IACHR Press Office
Washington, DC—The Inter-American Commission on Human Rights (IACHR) announced its decision to declare full compliance with Friendly Settlement Report No. 106/19 on Case 12.986, regarding José Antonio Bolaños Juárez.
The case concerns the Mexican State's international responsibility for the arbitrary detention, torture and cruel and inhuman treatment, and arbitrary criminal conviction of José Antonio Bolaños Juárez by the Office of the Attorney General of the Republic in 2001. In Admissibility Report No. 7/15, the IACHR concluded that it was competent to hear the case regarding the alleged violations of the rights enshrined in articles 5 (humane treatment), 7 (personal freedom), 8 (right to a fair trial), and 25 (judicial protection) of the American Convention on Human Rights in accordance with articles 1.1 (obligation to respect rights) and articles 1, 6, and 8 of the American Convention on Human Rights.
On June 27, 2018, the parties signed a friendly settlement agreement that was approved by the IACHR on June 28, 2019. As part of the verification process, the IACHR monitored the implementation of the Friendly Settlement Agreement. To this end, it assessed the actions taken by the Mexican State to comply with the commitments it had taken on in the agreement. It verified that the beneficiaries have been affiliated to the People's Health Service and included in the National Registry of Victims (RENAVI) run by the CEAV and that they have access to medical and psychological care. Furthermore, on June 27, 2019, a private ceremony was held at which the State acknowledged its international responsibility for the events and apologized for them. This ceremony was attended by State agencies and the victim and his family and was publicized via the website, on the radio, and through other media. The IACHR also verified that Mr. Bolaños's criminal record had been expunged and that the beneficiaries had received compensation for material and nonmaterial damages. Finally, it ascertained that the State had complied with the commitment to provide ongoing training courses against torture for officials working at the Attorney General's Office of the Republic.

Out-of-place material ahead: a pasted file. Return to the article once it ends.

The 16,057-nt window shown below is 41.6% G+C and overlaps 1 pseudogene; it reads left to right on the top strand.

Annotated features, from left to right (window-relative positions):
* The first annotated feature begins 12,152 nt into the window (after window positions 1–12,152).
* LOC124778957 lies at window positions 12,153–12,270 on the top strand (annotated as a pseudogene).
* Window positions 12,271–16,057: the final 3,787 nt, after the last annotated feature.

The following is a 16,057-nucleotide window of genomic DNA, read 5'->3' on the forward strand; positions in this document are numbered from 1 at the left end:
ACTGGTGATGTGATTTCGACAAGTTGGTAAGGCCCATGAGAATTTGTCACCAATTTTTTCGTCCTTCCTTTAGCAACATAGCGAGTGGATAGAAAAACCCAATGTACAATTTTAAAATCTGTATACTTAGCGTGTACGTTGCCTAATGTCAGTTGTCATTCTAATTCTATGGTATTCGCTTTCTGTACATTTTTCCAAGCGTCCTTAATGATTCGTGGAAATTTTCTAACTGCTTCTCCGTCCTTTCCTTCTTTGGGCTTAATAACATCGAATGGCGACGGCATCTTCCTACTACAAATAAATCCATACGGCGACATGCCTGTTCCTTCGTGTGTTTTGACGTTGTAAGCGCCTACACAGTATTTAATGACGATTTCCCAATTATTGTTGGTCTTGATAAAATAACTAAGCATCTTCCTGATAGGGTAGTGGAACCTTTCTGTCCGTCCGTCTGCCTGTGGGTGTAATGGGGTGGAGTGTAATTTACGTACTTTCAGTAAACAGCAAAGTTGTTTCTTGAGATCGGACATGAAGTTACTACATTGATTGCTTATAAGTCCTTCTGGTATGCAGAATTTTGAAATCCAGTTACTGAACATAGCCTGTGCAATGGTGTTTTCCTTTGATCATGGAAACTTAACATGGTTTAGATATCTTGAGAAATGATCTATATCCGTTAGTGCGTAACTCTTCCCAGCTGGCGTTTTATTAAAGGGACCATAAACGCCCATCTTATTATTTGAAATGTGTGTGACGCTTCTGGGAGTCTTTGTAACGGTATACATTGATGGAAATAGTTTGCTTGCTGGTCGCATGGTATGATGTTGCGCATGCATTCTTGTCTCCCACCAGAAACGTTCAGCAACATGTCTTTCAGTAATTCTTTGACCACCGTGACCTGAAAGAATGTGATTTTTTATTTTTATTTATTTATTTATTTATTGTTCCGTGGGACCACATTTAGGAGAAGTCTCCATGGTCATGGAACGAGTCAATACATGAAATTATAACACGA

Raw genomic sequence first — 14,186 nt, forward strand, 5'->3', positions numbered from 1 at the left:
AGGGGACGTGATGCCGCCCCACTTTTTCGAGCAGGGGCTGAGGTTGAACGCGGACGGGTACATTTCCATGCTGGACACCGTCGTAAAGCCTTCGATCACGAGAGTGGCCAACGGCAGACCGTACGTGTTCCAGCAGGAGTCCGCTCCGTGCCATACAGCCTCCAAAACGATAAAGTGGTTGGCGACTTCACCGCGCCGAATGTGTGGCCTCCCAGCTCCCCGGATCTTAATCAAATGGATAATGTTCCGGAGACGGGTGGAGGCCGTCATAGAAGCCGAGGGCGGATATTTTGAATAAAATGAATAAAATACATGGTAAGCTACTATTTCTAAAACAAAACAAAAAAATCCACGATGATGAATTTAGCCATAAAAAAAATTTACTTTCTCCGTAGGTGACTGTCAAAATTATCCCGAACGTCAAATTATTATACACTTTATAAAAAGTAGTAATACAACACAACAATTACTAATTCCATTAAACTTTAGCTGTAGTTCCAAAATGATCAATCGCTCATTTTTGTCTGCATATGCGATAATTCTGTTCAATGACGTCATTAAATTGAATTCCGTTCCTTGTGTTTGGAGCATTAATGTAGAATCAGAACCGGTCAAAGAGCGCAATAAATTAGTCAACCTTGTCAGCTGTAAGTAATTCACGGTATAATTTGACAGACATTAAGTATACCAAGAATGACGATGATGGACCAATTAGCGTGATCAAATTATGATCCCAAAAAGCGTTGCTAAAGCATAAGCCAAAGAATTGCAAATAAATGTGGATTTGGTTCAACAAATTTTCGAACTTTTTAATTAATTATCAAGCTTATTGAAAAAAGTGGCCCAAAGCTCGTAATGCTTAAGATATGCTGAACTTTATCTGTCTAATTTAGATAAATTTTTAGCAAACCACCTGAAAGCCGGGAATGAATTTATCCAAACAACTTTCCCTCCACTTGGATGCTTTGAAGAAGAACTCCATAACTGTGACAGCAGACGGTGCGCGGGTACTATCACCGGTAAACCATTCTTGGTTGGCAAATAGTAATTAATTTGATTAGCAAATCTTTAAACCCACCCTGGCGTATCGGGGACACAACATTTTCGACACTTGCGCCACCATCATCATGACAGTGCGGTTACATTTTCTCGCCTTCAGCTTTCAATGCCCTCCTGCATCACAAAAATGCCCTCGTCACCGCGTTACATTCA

The IACHR monitored the development of this friendly settlement closely and was extremely appreciative of both parties' efforts during the negotiation process and the subsequent follow-up stage. By virtue of the information provided by the parties during the process of monitoring implementation of the friendly settlement agreement, the IACHR ruled that this had been fully complied with and thus decided to end its monitoring of the compliance process.
The IACHR applauds the efforts that the Mexican state has made to reach solutions through the individual petition and case system's friendly settlement mechanism and congratulates it on having fully implemented this friendly settlement agreement. It also wishes to congratulate the petitioning party on the efforts it made to move the friendly settlement process forward.
The IACHR is a principal and autonomous body of the Organization of American States (OAS), whose mandate derives from the OAS Charter and the American Convention on Human Rights. The Inter-American Commission has a mandate to promote the observance and defense of human rights in the region and acts as a consultative body to the OAS in this area. The IACHR is composed of seven independent members who are elected by the OAS General Assembly in their personal capacity, and do not represent their countries of origin or residence.